Another important point is that stamp duty impairs mobility, particularly among working people who have to move to another district. For instance, miners in Scotland who have been working in mines which have closed and who decide to move, say, to Loughborough to work in an active mine find that they have to pay this additional impost merely to keep their jobs. It cannot be helpful to impair the mobility of labour in that way.
I ask my right hon. Friend the Minister of State to consider this whole question. I should be glad if, when he replies, he would let us know the cost of abolishing stamp duty completely on purchases up to, say, £25,000. I am sure that the cost would be trifling. The hon. and learned Member for Dover and Deal (Mr. Rees) said that the total cost of the new clause would be only £35 million a year. If it were confined to purchases up to £25,000, I am sure that the cost would be negligible. The social and economic benefit of getting rid of stamp duty below that figure would be great indeed.
Having had something to do with these new clauses—New Clause No. 6 being in my name—I particularly welcome the all-party agreement that seems so far to have pervaded the Committee. However, I suspect that the hon. Member for Mitcham and Morden (Mr. Douglas-Mann), who has spoken so favourably, may not be in the same Division Lobby if it comes to a Division later.
I entirely endorse what has been said by the hon. Member for Mitcham and Morden. That was indeed where I intended to start. It is absurd that we should have a tax on house purchase. We have a whole range of measures designed to encourage people to buy their homes—interest relief, option mortgages, relief from capital gains tax and domestic rates relief. Indeed, there is a Bill before the House of Commons to provide further subsidies to first-time buyers. To have that armoury on one side and then, on the other, to tax people when they buy houses, is the kind of thing that would strike anyone coming fresh to the scene as utterly ludicrous.
The new clauses are essentially the same in their major elements. They would raise the exempt slice from £15,000 to £20,000 and raise all the reduced rate slices by £5,000 each. The only significant difference is that New Clause No. 2 introduces an element of greater subtlety, and sophistication by grading in at the beginning of the reduced rates between £20,000 and £25,000.
I should like to refer to my Amendment (a) to New Clause No. 2. That was designed solely to anticipate the objection with which the Minister of State came forward—that to confine it to
his only or main residence
would be administratively complicated. I thought that, anticipating that argument, we would table that amendment so that the right hon. Gentleman could not resist the new clause on that basis but could accept both the new clause and the amendment if that were to be his line of argument. For once I seem to have anticipated him accurately.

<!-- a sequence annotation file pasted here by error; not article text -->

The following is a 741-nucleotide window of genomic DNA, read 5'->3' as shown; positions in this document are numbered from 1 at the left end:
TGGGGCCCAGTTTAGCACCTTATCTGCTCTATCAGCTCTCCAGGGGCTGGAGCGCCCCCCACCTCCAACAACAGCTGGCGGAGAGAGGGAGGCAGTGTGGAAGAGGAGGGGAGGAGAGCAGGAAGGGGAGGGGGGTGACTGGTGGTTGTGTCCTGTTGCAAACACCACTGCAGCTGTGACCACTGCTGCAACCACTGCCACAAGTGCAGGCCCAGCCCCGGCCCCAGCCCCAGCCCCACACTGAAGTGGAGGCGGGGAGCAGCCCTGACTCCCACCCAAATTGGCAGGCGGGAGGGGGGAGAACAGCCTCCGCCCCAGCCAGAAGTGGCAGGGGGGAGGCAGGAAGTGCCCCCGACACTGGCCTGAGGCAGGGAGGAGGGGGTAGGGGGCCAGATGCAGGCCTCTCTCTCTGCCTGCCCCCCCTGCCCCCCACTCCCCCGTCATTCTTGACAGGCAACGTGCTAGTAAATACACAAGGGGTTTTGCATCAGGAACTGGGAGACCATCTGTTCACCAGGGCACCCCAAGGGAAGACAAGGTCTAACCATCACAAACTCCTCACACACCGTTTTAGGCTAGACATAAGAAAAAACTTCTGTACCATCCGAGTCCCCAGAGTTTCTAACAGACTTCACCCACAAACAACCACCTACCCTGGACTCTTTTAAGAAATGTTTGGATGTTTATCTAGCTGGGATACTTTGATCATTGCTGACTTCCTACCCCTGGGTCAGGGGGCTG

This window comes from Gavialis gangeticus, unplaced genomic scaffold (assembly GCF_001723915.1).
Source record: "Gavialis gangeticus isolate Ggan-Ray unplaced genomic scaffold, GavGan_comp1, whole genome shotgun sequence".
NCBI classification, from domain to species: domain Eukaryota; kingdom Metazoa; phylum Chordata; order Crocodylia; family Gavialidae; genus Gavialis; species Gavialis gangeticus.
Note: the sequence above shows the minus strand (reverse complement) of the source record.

There has been some reference to the effect of the new clause. I shall not attempt to elaborate the figures, but we are not talking about large sums of money. As has been helpfully emphasised by the hon. Member for Loughborough (Mr. Cronin) and my hon. Friend the Member for Uxbridge (Mr. Shersby), although the sums are not large in absolute terms or in relation to the value of a house, they can be very large at the margin, as it were, in increasing the friction of moving and the pain and cost of transfers in the housing market. At the £20,000 level, which under any of these proposals would be exempt, we are talking of stamp duty of £100. If one of the new clauses were carried, no tax would be payable at all. The sum is a little larger further up the scale, but it is that kind of sum about which we are talking.
I calculate that New Clause No. 2 would cost £39 million in a full year and that New Clauses Nos. 3 and 6 would cost £35 million. There is not a great deal of difference between them, therefore, but both figures would be reduced in the present year because we are already part way into the year. Those are not negligible sums. They are certainly not immense, however, in the context of other matters that we have discussed on the Bill.
I turn now to the reasons for the new clauses that have not already been explained. As my hon. and learned Friend the Member for Dover and Deal (Mr. Rees) said, the current levels of exemption were set in May 1974. Studying the Standing Committe debates of July of that year has brought back happy memories of the days when, on my first Standing Committee on the Finance Bill, I had the inestimable privilege of watching the right hon. Gentleman who is now the Minister of State, Ministry of Defence, display his invaluable ability to generate many hours of unnecessary argument.